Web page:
8. WORKMEN'S COMPENSATION. — Where in process of lifting rim and tire weighing between 70 to 100 pounds and of throwing and pushing it up over side into motor truck, about four feet from ground, employee suddenly sustained an injury apparently to his spinal cord, determination that employee sustained an "injury by accident" within Workmen's Compensation Act was authorized. (Code 1939, §§ 56-930, 56-931, 56-936, 56-952.)
9. WORKMEN'S COMPENSATION. — Findings of fact of the Industrial Commission supported by any reasonable and substantial evidence are conclusive.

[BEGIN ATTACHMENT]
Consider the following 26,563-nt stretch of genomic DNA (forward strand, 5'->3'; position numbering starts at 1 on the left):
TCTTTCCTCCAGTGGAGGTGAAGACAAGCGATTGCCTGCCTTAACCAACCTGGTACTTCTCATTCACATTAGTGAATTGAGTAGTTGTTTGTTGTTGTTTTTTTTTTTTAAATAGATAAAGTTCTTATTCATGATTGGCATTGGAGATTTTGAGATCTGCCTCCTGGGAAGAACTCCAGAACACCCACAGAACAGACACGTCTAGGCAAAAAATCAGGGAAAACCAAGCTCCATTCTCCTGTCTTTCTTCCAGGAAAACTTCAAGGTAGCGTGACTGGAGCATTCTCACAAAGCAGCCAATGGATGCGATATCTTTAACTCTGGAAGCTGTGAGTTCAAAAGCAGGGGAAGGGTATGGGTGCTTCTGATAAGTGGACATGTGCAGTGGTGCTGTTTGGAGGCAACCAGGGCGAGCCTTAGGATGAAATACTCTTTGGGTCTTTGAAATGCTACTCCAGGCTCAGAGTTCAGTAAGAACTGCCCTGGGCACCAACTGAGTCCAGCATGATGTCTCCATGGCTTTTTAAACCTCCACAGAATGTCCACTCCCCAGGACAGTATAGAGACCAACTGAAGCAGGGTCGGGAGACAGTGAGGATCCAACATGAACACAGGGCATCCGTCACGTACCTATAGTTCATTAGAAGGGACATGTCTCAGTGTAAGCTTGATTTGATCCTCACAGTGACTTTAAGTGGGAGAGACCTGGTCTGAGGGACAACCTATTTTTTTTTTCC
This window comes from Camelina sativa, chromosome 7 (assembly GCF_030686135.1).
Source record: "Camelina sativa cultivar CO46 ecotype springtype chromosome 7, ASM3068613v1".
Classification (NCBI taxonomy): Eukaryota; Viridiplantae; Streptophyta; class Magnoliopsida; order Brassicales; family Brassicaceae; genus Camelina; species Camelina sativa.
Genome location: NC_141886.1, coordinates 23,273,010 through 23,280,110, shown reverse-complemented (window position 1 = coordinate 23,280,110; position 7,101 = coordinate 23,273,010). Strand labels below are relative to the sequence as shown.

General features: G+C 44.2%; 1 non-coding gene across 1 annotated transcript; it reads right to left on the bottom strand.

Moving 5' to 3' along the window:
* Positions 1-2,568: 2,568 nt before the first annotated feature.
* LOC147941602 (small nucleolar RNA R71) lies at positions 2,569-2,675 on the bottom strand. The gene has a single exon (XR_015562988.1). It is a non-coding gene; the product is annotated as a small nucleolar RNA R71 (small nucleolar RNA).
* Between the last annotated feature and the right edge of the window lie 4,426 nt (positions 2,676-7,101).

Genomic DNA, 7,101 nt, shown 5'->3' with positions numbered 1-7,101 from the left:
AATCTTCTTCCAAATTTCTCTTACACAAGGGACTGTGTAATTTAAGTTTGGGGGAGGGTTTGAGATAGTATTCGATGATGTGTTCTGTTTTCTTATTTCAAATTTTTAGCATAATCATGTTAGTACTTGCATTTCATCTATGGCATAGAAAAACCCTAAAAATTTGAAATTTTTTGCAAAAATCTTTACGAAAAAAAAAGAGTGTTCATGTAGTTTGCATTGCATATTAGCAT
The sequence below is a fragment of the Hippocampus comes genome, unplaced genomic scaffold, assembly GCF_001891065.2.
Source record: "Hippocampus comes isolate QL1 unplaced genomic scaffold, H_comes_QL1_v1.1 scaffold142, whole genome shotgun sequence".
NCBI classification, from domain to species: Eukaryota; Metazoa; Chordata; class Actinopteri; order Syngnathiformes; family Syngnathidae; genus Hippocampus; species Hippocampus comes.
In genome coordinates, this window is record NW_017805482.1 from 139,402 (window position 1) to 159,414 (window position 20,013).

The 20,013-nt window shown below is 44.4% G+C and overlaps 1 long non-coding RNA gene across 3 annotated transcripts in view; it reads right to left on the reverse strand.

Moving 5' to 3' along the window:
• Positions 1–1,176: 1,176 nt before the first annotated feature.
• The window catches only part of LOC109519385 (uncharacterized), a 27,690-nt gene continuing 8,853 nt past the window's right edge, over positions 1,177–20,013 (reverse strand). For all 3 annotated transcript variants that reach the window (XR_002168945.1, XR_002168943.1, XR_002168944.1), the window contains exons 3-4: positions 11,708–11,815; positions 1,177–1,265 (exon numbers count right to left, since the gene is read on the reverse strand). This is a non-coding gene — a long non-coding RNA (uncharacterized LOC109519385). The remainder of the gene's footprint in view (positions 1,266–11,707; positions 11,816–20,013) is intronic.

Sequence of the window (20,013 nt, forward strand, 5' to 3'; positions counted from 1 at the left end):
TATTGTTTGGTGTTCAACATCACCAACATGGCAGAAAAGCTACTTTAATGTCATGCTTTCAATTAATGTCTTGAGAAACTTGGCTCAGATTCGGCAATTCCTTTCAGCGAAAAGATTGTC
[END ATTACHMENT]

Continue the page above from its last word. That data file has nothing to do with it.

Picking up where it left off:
Injury to which pre-existing physical condition of employee contributed, see notes 19 A.L.R. 95, 28 A.L.R. 204, and 60 A.L.R. 1299.
See 27 Cal. Jur. 349; 28 R.C.L. 795.
APPEAL by Certiorari from an Award of The Industrial Commission of Arizona. Award affirmed.
Messrs. Ellinwood Ross, and Mr. William A. Evans, for Petitioner.
Mr. John R. Franks, and Mr. H.S. McCluskey of Counsel, for Respondents.